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Should intrauterine human chorionic gonadotropin infusions ever be used prior to embryo transfer? / Volovsky, Michelle; Healey, Martin; MacLachlan, Vivien; Vollenhoven, Beverley J.

In: Journal of Assisted Reproduction and Genetics, Vol. 35, No. 2, 02.2018, p. 273-278.

Research output: Contribution to journalArticleResearchpeer-review

TY - JOUR

T1 - Should intrauterine human chorionic gonadotropin infusions ever be used prior to embryo transfer?

AU - Volovsky, Michelle

AU - Healey, Martin

AU - MacLachlan, Vivien

AU - Vollenhoven, Beverley J.

PY - 2018/2

Y1 - 2018/2

N2 - Purpose: The aim of this study was to explore the factors that influence the outcome of intrauterine human chorionic gonadotropin (hCG) infusion at the time of embryo transfer (ET), in particular, the effect of hCG infusions on fresh and frozen embryo transfers (FETs) and whether prior recurrent implantation failure (RIF) impacts upon outcomes. Method: This was a case-control study based on a standardized database from a multi-site in vitro fertilization clinic. The analysis contains 458 cases and 749 matched controls, with an intervention group of those given intrauterine hCG prior to ET and a control group of patients receiving no hCG infusion. Outcomes were defined as clinical pregnancy and live birth rates. Two analyses were performed. The first separated FETs (cases n = 224, controls n = 325) and fresh ETs (cases n = 234, controls n = 424), with outcomes calculated in each group. The second analysis divided patients into those with RIF (cases n = 149, controls n = 200) and those without (cases n = 309, controls n = 549). Results: Results in fresh ETs demonstrated a 5.8% reduction (adjusted odds ratio (AOR) = 0.60, p = 0.041) in clinical pregnancy rates with the use of intrauterine hCG. In those without defined RIF, clinical pregnancy rates were reduced by 8.1% (AOR = 0.61, p = 0.023) and live birth rates by 7.2% (AOR = 0.56, p = 0.32) with intrauterine hCG use. There were no significant differences in outcomes in FETs and in the RIF cohort. Conclusion: Intrauterine hCG at the time of ET not only seems to have no benefit, but rather a negative effect in fresh ETs and those without RIF.

AB - Purpose: The aim of this study was to explore the factors that influence the outcome of intrauterine human chorionic gonadotropin (hCG) infusion at the time of embryo transfer (ET), in particular, the effect of hCG infusions on fresh and frozen embryo transfers (FETs) and whether prior recurrent implantation failure (RIF) impacts upon outcomes. Method: This was a case-control study based on a standardized database from a multi-site in vitro fertilization clinic. The analysis contains 458 cases and 749 matched controls, with an intervention group of those given intrauterine hCG prior to ET and a control group of patients receiving no hCG infusion. Outcomes were defined as clinical pregnancy and live birth rates. Two analyses were performed. The first separated FETs (cases n = 224, controls n = 325) and fresh ETs (cases n = 234, controls n = 424), with outcomes calculated in each group. The second analysis divided patients into those with RIF (cases n = 149, controls n = 200) and those without (cases n = 309, controls n = 549). Results: Results in fresh ETs demonstrated a 5.8% reduction (adjusted odds ratio (AOR) = 0.60, p = 0.041) in clinical pregnancy rates with the use of intrauterine hCG. In those without defined RIF, clinical pregnancy rates were reduced by 8.1% (AOR = 0.61, p = 0.023) and live birth rates by 7.2% (AOR = 0.56, p = 0.32) with intrauterine hCG use. There were no significant differences in outcomes in FETs and in the RIF cohort. Conclusion: Intrauterine hCG at the time of ET not only seems to have no benefit, but rather a negative effect in fresh ETs and those without RIF.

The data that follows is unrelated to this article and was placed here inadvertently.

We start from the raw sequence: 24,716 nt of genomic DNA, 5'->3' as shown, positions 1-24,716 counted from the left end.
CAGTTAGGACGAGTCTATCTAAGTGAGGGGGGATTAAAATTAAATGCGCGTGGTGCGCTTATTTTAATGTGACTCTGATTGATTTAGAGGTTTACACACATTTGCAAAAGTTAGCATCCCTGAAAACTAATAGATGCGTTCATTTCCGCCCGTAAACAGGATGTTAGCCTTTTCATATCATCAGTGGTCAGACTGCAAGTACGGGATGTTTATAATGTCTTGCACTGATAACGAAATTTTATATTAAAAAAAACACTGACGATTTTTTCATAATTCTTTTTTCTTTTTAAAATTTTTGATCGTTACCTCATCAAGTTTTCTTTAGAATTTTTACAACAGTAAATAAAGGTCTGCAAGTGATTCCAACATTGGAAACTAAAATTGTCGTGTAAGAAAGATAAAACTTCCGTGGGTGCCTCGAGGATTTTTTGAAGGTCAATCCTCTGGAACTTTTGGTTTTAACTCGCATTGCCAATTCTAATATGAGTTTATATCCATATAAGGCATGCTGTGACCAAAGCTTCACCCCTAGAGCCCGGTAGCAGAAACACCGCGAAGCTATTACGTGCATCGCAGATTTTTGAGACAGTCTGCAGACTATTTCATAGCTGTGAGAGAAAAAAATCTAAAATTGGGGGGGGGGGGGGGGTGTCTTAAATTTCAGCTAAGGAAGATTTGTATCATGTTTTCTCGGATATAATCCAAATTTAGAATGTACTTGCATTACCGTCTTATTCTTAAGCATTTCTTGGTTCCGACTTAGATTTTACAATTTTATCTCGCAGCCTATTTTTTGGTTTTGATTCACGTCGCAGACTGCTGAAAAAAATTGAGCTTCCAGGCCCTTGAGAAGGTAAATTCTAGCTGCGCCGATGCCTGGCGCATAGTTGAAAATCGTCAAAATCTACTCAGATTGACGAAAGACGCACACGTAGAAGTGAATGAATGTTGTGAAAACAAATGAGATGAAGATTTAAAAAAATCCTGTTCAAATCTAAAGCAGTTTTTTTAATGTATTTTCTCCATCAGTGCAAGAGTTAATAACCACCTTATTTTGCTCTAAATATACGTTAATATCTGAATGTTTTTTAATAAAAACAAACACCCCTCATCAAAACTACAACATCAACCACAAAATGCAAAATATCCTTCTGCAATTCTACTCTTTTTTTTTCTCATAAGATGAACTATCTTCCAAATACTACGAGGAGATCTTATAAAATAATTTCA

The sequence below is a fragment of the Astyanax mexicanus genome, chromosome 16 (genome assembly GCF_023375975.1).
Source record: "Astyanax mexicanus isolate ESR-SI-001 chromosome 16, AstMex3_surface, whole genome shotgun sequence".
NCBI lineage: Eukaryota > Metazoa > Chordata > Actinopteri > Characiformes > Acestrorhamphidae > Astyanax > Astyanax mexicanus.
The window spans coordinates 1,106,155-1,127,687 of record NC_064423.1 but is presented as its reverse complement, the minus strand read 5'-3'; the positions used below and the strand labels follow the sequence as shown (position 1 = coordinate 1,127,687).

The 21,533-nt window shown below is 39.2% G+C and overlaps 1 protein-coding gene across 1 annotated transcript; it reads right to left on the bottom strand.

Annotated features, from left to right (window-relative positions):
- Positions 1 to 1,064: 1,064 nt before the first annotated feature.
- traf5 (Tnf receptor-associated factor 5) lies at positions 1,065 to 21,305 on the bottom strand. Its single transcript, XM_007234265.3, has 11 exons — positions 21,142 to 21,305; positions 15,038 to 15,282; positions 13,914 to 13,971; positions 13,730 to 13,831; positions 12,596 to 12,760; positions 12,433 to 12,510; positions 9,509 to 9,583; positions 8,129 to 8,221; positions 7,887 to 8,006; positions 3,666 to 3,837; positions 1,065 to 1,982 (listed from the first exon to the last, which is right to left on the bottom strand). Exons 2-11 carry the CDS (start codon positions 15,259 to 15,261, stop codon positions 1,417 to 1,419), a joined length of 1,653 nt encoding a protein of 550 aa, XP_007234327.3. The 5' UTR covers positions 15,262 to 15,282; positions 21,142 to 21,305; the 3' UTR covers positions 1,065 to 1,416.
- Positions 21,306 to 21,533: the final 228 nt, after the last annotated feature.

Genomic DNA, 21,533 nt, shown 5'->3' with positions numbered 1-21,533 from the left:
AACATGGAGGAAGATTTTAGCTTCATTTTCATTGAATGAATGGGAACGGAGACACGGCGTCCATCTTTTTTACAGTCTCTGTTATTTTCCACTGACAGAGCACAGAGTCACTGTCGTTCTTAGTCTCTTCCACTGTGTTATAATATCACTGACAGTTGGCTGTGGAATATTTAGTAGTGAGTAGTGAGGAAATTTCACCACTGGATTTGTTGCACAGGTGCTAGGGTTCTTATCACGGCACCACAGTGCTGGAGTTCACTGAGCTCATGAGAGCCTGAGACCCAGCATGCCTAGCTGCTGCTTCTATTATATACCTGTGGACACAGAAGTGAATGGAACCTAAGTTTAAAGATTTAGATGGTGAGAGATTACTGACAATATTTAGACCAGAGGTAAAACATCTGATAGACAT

KW - Embryo transfer

KW - Human chorionic gonadotropin

KW - Implantation

KW - Intrauterine

KW - IVF

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DO - 10.1007/s10815-017-1049-5

M3 - Article